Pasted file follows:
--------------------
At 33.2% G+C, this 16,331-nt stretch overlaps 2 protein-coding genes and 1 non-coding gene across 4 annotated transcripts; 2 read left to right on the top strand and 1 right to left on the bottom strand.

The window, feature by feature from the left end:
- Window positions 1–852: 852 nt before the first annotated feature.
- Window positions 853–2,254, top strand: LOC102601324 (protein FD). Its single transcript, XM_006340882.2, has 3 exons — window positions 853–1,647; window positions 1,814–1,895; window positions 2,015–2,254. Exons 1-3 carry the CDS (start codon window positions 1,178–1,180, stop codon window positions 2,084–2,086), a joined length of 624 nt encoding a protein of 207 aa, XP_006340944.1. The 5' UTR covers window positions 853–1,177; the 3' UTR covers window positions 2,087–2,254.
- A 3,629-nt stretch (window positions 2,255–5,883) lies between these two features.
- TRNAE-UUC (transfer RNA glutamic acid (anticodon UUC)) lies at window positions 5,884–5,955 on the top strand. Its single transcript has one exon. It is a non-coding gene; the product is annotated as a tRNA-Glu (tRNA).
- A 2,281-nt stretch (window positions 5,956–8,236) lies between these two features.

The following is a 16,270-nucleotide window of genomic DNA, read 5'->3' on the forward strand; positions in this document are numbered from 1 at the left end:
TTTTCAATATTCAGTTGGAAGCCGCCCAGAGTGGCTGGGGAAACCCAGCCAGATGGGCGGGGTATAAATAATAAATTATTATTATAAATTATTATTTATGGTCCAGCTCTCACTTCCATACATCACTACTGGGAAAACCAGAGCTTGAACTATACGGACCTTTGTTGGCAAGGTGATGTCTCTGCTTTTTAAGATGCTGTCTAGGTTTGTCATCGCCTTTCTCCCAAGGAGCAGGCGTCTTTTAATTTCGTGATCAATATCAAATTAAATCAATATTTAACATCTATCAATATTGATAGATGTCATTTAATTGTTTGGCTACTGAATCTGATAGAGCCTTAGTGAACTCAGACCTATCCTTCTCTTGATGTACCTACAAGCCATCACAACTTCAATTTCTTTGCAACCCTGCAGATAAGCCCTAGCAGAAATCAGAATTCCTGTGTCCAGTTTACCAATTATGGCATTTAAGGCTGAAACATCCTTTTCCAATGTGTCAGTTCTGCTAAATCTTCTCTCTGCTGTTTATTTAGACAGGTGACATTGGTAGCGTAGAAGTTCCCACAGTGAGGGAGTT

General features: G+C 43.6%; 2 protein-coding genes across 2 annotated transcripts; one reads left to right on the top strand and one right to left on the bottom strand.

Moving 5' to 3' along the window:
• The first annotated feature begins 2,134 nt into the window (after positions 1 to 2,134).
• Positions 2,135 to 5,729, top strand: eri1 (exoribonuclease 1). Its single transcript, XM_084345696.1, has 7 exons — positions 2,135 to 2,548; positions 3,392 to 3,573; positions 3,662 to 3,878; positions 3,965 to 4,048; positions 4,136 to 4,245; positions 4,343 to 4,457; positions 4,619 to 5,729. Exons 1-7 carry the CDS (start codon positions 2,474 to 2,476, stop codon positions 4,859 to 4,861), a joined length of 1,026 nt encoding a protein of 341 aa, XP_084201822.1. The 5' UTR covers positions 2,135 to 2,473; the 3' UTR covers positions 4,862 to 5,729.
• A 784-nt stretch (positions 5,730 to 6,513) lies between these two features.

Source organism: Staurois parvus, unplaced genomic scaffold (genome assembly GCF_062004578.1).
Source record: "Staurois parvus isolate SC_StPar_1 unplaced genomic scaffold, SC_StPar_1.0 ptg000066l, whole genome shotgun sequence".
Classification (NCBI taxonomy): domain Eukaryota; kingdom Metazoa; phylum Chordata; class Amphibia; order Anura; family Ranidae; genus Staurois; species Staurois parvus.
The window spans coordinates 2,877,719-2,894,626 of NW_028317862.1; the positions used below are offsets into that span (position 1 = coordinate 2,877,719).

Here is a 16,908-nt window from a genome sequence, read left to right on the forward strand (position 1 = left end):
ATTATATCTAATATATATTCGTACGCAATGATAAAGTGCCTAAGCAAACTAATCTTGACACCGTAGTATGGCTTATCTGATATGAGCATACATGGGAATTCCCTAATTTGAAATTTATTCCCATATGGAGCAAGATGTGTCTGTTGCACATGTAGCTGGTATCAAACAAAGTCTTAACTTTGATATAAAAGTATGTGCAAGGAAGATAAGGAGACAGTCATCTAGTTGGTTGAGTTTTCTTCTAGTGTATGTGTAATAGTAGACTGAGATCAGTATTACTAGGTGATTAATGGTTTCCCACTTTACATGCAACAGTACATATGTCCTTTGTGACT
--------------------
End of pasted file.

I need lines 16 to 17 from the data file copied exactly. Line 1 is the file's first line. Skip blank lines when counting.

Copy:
Source record: "Staurois parvus isolate SC_StPar_1 unplaced genomic scaffold, SC_StPar_1.0 ptg000066l, whole genome shotgun sequence".
Classification (NCBI taxonomy): domain Eukaryota; kingdom Metazoa; phylum Chordata; class Amphibia; order Anura; family Ranidae; genus Staurois; species Staurois parvus.